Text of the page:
Human Rights Watch on Feb. 26 accused Egyptian authorities of escalating arbitrary arrests against political opponents. According to HRW, the arrests, which took place in late January and February, are part of a government strategy to quell political protests ahead of the next presidential election to be held in late March. A statement earlier this month by regional human rights organizations charges that "the Egyptian government has trampled over even the minimum requirements for free and fair elections." The statement accuses President Abdel-Fattah el-Sisi of creating a repressive environment, and demands that the US and European Union, which provide substantial aid to the Egyptian government, speak out.
Amnesty International on Feb. 21 criticized a Bahrain court for sentencing the president of the Bahrain Center for Human Rights, Nabeel Rajab, to five years in prison for posts he made on Twitter in 2015. Rajab is currently serving a separate sentence for his comments in interviews in 2015 and 2016. On Feb. 22, a post on Rajab's Twitter account revealed that he will not be appealing this five-year sentence and will not take further legal action on this matter. Rajab's tweets and retweets resulting in his current sentence alleged acts of torture in Bahrain's Jaw Prison and also related to the killing of civilians in the conflict in Yemen by the Saudi-led coalition that also includes Bahrain.
We, the Alliance of Middle Eastern Socialists, support the popular protests in Iran and call on progressives in the region and throughout the world to stand in solidarity with them as well. We believe it is an absolute necessity to build regional and global solidarity with anti-authoritarian struggles for democracy, social justice and equality, and to oppose patriarchy, racism, sectarian or homophobic discrimination and prejudice. We hope that the current protests in Iran will force the Iranian regime to withdraw its military and financial support for the murderous regime of Bashar al-Assad in Syria, and to end its reactionary interventions in the region. We also hope that the efforts by some elements to inject anti-Arab chauvinism into the movement will be rejected in order to reach out to grassroots struggles across the region. Solidarity with the popular protests in Iran!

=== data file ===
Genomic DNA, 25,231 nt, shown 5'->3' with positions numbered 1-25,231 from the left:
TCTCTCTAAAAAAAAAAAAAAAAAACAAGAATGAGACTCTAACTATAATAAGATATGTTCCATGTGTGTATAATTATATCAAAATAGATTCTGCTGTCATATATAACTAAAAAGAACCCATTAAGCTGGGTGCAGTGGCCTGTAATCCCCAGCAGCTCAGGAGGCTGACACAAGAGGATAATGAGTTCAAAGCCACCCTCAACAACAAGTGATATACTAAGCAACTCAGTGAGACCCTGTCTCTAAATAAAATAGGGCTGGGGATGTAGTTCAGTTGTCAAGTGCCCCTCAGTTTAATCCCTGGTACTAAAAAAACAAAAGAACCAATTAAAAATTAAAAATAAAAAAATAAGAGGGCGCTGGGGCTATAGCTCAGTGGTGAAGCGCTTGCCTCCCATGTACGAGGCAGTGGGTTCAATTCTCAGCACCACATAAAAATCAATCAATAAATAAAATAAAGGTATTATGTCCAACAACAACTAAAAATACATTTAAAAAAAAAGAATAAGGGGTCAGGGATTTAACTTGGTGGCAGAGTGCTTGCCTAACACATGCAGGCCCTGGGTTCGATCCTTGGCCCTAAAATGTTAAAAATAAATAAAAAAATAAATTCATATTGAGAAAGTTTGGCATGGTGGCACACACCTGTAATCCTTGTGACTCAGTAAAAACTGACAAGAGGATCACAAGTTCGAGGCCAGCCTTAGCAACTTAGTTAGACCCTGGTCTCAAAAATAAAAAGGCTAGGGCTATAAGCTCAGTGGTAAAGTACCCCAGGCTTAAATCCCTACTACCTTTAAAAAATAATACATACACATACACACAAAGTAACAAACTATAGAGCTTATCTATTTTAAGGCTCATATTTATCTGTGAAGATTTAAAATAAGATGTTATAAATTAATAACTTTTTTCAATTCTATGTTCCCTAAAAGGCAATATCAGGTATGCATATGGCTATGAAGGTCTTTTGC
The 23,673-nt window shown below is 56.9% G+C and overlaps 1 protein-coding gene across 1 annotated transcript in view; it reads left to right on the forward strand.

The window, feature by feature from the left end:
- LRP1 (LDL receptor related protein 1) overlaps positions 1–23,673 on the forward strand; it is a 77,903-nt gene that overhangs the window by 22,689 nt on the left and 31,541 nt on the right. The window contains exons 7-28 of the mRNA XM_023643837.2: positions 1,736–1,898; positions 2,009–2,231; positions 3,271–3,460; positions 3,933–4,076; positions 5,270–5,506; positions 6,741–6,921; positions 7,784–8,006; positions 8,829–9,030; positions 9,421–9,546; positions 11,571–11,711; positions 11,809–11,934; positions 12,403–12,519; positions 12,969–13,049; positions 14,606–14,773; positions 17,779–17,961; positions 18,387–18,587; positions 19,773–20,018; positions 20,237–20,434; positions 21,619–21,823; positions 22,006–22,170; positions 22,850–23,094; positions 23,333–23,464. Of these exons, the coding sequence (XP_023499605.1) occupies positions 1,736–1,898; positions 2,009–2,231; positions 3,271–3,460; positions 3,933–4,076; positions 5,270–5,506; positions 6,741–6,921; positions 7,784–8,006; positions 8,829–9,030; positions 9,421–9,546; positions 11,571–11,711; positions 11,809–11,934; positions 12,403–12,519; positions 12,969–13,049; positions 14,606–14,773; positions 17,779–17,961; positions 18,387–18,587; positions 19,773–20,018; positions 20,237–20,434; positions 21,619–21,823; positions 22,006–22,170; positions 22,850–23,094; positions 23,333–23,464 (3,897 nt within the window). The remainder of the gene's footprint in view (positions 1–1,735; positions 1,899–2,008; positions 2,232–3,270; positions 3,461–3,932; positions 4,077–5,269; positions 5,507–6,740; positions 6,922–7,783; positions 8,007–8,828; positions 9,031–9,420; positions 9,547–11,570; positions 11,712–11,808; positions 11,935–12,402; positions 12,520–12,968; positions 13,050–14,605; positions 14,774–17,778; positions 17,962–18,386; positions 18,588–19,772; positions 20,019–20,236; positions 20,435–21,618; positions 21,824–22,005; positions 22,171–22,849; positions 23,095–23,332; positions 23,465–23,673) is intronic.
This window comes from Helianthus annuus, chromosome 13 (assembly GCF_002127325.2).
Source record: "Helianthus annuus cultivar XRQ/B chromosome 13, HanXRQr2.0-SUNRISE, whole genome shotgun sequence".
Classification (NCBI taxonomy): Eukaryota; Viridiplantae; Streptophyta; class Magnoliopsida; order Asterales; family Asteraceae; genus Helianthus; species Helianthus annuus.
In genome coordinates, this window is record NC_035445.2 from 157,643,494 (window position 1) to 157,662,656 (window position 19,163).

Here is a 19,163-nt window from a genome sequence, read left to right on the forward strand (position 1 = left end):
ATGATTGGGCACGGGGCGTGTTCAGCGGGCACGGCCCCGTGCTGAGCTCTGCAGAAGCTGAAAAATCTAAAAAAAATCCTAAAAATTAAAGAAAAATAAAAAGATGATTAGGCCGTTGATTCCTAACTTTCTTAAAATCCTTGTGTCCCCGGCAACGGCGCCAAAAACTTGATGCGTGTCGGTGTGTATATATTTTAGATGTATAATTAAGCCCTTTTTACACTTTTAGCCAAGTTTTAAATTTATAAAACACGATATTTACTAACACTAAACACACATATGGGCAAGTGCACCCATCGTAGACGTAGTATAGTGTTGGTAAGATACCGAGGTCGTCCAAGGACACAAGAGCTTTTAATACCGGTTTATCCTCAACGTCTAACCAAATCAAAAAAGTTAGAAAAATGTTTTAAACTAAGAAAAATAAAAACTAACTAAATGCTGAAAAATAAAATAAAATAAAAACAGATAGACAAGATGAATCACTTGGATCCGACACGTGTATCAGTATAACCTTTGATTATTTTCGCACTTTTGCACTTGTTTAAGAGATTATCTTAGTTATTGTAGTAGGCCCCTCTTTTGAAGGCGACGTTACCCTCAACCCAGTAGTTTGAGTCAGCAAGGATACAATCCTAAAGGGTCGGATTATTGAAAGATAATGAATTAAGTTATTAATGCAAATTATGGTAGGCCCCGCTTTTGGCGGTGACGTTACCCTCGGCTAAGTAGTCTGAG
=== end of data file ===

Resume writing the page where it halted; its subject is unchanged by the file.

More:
A Jewish school on the Tunisian island of Djerba, home to one of North Africa's ancient indigenous Jewish communities, was attacked Jan. 9 as anti-government protests raged elsewhere around the country. Petrol bombs hurled at the school caused property damage but no injuries, the head of the local Jewish community, Perez Trabelsi, told Reuters. Trabelsi suggested the assailants exploited the fact that there was a reduced security presence in Djerba, as police were occupied elsewhere repressing anti-austerity protests. "Unknown people took the opportunity of the protests and threw Molotov cocktails into the lobby of a Jewish religious school in Djerba," he said. (Haaretz)
At least one is reported dead as angry protests have spread across Tunisia in response to an austerity package imposed by the government under pressure from the International Monetary Fund. The protester died due to tear-gas inhalation Jan. 8 in Tebourba, 40 kilometers west of Tunis, with demonstrations reported from several other cities and towns, including Sidi Bouzid, cradle of the country's 2011 revolution. Under the new budget, which took effect Jan. 1, fuel prices are hiked, and new taxes imposed on housing, cars, phone calls, Internet services, and several other items. Hamma Hammami, leader of the opposition Popular Front, pledged to keep up the pressure, telling reporters: "We will stay on the street and we will increase the pace of the protests until the unjust financial law is dropped."